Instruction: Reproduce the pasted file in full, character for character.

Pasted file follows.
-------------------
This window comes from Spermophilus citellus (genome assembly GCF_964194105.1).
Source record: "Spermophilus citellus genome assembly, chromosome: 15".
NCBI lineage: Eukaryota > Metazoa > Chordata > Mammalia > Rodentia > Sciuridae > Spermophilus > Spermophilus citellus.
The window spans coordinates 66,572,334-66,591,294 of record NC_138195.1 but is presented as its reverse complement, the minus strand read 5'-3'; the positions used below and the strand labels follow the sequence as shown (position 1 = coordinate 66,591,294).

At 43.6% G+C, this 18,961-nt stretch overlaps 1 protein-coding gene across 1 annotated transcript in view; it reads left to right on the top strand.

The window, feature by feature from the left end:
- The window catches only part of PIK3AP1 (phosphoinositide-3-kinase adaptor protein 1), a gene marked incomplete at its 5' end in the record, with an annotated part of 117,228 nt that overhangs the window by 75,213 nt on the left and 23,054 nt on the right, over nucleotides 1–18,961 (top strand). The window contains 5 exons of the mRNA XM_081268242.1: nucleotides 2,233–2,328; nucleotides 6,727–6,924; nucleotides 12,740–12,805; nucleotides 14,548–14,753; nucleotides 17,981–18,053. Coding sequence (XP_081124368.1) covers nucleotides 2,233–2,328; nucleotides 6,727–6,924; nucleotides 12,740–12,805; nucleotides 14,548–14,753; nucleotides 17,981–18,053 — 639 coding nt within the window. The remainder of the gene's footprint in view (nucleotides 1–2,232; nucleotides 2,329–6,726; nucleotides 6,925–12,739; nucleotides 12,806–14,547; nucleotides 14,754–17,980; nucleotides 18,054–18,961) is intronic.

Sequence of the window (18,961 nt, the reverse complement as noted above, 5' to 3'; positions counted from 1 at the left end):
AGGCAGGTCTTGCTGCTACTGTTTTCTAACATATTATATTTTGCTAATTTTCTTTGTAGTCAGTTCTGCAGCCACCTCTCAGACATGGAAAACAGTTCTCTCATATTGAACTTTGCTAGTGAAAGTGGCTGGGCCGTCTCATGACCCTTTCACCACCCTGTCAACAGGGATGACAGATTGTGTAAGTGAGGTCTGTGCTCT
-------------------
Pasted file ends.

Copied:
This window comes from Spermophilus citellus (genome assembly GCF_964194105.1).
Source record: "Spermophilus citellus genome assembly, chromosome: 15".
NCBI lineage: Eukaryota > Metazoa > Chordata > Mammalia > Rodentia > Sciuridae > Spermophilus > Spermophilus citellus.
The window spans coordinates 66,572,334-66,591,294 of record NC_138195.1 but is presented as its reverse complement, the minus strand read 5'-3'; the positions used below and the strand labels follow the sequence as shown (position 1 = coordinate 66,591,294).

At 43.6% G+C, this 18,961-nt stretch overlaps 1 protein-coding gene across 1 annotated transcript in view; it reads left to right on the top strand.

The window, feature by feature from the left end:
- The window catches only part of PIK3AP1 (phosphoinositide-3-kinase adaptor protein 1), a gene marked incomplete at its 5' end in the record, with an annotated part of 117,228 nt that overhangs the window by 75,213 nt on the left and 23,054 nt on the right, over nucleotides 1–18,961 (top strand). The window contains 5 exons of the mRNA XM_081268242.1: nucleotides 2,233–2,328; nucleotides 6,727–6,924; nucleotides 12,740–12,805; nucleotides 14,548–14,753; nucleotides 17,981–18,053. Coding sequence (XP_081124368.1) covers nucleotides 2,233–2,328; nucleotides 6,727–6,924; nucleotides 12,740–12,805; nucleotides 14,548–14,753; nucleotides 17,981–18,053 — 639 coding nt within the window. The remainder of the gene's footprint in view (nucleotides 1–2,232; nucleotides 2,329–6,726; nucleotides 6,925–12,739; nucleotides 12,806–14,547; nucleotides 14,754–17,980; nucleotides 18,054–18,961) is intronic.

Sequence of the window (18,961 nt, the reverse complement as noted above, 5' to 3'; positions counted from 1 at the left end):
AGGCAGGTCTTGCTGCTACTGTTTTCTAACATATTATATTTTGCTAATTTTCTTTGTAGTCAGTTCTGCAGCCACCTCTCAGACATGGAAAACAGTTCTCTCATATTGAACTTTGCTAGTGAAAGTGGCTGGGCCGTCTCATGACCCTTTCACCACCCTGTCAACAGGGATGACAGATTGTGTAAGTGAGGTCTGTGCTCT